+1 (502) 904-2126   One Westbrook Corporate Center, Suite 300, Westchester, IL 60154, USA   Site Map
ISSN: 2574 -1241

Impact Factor : 0.548

  Submit Manuscript

Research ArticleOpen Access

Conservative Vs Operative Management of Displaced Midshaft Clavicle Fracture: A Comparative Study Volume 11 - Issue 1

Gyanendra Kumar Jha1*, Pravin Timsina2, Deepesh Yadav2, Suman Lamichhane2 and Shweta Jha3

  • 1 Consultant Orthopaedics Surgeon, Sagarmatha Zonal Hospital, Nepal
  • 2 Department of Orthopaedics, College of Medical Sciences, Nepal
  • 3 Medical Officer, Nagarik Community Hospital, Nepal

Received:November 01, 2018;  Published: November 15, 2018

*Corresponding author: Gyanendra Kumar Jha, Consultant Orthopaedics Surgeon, Sagarmatha Zonal Hospital Rajbiraj Saptari, Nepal

DOI: 10.26717/BJSTR.2018.11.002051

Abstract PDF


Background: Clavicle fracture is one of the common fractures accounting for 2.6-12% of all fractures and 44-66% of shoulder fractures with midclavicle fracture accounting for 80% of clavicle fractures. Most of the clavicles were treated conservatively in past but recently there has been an increasing tendency for operative management of clavicle fractures. With studies done showing varying results it is not clear whether primary surgical management provides any better results than conservative management. So, this study was carried out to compare the radiological and functional outcome following conservative management to that of operative management with plating for displaced midshaft clavicle fractures.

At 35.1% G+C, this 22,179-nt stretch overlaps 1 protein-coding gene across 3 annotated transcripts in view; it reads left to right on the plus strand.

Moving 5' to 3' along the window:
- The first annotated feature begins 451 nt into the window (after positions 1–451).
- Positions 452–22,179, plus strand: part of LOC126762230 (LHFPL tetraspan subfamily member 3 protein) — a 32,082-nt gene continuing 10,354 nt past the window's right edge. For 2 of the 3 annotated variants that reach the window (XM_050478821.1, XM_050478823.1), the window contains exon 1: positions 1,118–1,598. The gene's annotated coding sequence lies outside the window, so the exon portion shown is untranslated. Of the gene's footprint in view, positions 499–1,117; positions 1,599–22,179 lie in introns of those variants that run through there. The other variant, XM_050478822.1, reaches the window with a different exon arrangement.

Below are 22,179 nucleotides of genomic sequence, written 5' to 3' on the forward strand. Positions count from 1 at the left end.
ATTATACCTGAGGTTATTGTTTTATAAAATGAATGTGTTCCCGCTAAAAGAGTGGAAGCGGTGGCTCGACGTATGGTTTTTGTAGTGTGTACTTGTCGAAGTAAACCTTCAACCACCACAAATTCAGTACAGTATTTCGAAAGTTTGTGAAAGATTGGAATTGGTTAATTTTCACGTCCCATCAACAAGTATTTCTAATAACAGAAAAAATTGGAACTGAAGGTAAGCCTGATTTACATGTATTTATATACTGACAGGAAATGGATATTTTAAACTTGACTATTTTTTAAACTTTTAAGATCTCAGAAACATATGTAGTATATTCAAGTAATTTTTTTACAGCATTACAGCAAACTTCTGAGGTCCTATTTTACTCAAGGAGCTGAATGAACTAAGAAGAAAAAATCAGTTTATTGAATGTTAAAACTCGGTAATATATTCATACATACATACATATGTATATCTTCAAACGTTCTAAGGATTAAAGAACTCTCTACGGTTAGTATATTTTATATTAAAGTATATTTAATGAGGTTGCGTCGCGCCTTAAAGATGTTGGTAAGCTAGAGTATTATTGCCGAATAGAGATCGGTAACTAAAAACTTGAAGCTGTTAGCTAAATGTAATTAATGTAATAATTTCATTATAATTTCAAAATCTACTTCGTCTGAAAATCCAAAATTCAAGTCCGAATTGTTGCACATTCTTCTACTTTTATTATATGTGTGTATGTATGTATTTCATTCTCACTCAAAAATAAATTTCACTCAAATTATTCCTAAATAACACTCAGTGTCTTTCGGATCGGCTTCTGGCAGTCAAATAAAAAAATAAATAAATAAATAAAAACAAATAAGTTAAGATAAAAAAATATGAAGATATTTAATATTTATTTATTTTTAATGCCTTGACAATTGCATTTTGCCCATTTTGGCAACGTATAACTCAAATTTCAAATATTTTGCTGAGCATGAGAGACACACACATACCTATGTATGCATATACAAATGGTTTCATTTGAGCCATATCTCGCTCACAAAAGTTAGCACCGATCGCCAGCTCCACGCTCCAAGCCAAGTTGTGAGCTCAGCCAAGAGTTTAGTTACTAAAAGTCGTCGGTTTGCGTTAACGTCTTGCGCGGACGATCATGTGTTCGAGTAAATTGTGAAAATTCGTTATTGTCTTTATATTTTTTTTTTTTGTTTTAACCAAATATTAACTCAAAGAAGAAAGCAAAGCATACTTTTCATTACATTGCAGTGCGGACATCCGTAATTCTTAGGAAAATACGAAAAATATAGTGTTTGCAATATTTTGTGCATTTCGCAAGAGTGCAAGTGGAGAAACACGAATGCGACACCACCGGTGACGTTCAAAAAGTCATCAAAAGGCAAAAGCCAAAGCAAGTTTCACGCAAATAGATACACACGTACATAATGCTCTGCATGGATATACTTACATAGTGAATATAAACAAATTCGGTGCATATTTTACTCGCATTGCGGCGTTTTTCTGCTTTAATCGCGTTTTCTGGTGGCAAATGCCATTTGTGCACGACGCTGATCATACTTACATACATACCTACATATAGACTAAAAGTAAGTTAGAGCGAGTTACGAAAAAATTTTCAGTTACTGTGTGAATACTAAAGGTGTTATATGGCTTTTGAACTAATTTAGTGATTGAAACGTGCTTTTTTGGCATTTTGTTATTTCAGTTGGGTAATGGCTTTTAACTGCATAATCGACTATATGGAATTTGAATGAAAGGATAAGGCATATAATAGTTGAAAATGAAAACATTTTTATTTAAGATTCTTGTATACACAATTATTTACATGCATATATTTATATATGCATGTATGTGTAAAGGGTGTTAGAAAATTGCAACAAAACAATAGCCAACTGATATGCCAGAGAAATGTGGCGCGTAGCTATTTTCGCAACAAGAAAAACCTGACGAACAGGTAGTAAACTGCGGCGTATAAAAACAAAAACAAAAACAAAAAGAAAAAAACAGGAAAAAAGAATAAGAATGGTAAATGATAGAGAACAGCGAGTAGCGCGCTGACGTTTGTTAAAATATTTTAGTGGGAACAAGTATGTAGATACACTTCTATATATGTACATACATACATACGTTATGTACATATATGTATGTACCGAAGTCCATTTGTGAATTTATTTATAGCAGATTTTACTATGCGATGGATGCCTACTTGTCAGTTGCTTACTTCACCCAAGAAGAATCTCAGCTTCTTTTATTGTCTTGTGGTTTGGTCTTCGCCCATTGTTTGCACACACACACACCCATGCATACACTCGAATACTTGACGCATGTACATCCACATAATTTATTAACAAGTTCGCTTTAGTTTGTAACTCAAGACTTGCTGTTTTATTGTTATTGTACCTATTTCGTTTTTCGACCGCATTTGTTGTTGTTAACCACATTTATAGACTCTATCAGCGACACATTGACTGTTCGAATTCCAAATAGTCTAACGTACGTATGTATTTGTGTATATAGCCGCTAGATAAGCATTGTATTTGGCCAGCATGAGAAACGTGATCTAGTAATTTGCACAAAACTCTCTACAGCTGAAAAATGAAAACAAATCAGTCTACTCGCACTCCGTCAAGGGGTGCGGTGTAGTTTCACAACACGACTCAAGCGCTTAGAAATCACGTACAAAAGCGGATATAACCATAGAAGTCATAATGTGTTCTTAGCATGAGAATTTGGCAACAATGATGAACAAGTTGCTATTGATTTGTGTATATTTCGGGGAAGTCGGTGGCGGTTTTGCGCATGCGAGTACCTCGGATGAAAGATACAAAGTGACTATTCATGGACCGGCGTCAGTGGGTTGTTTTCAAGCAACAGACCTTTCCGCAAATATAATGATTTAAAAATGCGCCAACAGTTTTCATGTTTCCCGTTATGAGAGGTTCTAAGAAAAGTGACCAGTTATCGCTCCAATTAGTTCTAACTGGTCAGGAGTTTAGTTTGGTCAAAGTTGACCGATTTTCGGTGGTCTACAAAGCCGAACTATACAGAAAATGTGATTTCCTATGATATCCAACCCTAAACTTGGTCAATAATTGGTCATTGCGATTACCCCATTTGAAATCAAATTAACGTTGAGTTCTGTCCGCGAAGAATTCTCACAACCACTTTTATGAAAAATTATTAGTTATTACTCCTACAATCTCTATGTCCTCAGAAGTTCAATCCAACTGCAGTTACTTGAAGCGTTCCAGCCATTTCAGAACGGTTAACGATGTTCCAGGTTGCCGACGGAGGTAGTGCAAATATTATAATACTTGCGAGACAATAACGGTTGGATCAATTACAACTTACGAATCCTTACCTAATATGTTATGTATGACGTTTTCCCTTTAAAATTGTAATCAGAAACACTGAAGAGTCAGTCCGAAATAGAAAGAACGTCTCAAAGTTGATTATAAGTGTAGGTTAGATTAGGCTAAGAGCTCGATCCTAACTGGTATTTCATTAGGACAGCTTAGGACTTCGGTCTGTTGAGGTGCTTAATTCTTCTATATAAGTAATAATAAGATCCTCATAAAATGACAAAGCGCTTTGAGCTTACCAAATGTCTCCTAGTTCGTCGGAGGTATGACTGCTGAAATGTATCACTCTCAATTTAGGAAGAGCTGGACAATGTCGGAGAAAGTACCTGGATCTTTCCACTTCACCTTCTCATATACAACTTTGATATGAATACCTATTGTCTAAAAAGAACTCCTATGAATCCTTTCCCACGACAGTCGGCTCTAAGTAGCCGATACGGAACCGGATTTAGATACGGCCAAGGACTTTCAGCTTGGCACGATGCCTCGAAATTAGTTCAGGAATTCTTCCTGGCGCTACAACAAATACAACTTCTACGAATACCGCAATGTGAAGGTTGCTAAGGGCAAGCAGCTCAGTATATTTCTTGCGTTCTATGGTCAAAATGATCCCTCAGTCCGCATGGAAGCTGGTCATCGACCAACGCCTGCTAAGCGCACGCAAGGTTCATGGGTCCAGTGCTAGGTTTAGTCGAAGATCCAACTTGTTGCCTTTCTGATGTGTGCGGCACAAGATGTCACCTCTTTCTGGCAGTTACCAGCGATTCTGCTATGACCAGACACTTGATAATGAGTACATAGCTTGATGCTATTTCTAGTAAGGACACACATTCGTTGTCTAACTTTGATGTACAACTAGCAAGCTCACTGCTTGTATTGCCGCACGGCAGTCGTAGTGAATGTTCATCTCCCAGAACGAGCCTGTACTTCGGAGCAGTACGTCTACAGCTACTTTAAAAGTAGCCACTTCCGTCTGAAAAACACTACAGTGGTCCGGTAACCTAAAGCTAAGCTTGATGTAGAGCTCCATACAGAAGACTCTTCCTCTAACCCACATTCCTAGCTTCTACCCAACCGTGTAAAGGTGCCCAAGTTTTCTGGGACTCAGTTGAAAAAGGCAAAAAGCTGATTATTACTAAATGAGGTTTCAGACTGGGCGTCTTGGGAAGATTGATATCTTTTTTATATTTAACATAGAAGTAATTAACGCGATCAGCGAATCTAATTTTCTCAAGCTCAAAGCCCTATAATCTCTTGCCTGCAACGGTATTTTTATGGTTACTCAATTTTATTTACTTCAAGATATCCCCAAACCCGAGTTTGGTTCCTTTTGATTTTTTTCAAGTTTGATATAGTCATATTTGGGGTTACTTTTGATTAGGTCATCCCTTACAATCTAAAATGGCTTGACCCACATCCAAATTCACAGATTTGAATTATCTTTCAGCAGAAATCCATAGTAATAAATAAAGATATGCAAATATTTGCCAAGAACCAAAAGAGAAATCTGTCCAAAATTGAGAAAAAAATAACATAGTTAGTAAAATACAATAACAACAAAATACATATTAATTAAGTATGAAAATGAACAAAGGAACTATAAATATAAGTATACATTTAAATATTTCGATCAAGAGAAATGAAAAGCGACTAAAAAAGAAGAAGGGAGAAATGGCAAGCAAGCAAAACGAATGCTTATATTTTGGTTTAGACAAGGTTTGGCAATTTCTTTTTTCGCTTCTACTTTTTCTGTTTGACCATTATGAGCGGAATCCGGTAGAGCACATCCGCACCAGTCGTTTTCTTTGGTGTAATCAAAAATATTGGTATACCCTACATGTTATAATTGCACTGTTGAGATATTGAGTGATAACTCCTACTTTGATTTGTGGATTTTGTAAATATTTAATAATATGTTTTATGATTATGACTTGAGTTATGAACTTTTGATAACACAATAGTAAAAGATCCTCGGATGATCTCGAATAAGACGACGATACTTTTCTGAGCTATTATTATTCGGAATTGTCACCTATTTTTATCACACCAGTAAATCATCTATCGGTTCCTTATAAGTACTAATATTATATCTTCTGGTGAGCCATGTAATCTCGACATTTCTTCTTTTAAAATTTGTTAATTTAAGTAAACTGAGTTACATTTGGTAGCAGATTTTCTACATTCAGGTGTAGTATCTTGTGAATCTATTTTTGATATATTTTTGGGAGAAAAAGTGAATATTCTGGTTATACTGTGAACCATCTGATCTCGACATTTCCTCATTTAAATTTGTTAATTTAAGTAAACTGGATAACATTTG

Methods: In a single center, prospective clinical trial, 60 patients with displaced midshaft fracture of the clavicle were systematically randomized (alternate patient) into either operative treatment with plate fixation or nonoperative treatment with clavicle brace and sling. Outcome was analysed in terms of functional outcome and radiological union by standard follow-up, Constant and Murley shoulder score and plain radiographs. All sixty patients completed sixmonth follow up and there was no difference between two groups with respect to patient demographics, mechanism of injury and fracture pattern.

Result: There was no significant difference in Constant shoulder score between the two groups. The mean time of union was 14.57 weeks in operative group compared to 16.04 weeks in nonoperative group (p value=0.191). There were two nonunion in nonoperative group compared to none in operative group. The complications in operative group were mainly hardware related (four had loosening of screw, two had implant failure and one had infection). At six months after surgery patient were more likely to be satisfied with the results in operative group compared to nonoperative group (p=0.02).

Conclusion: Six months after a displaced midshaft clavicular fracture, nonoperative treatment resulted in higher malunion and nonunion rate but similar functional outcome and union time compared to operative management. However, patients were more likely to be satisfied in operative group compared to nonoperative group.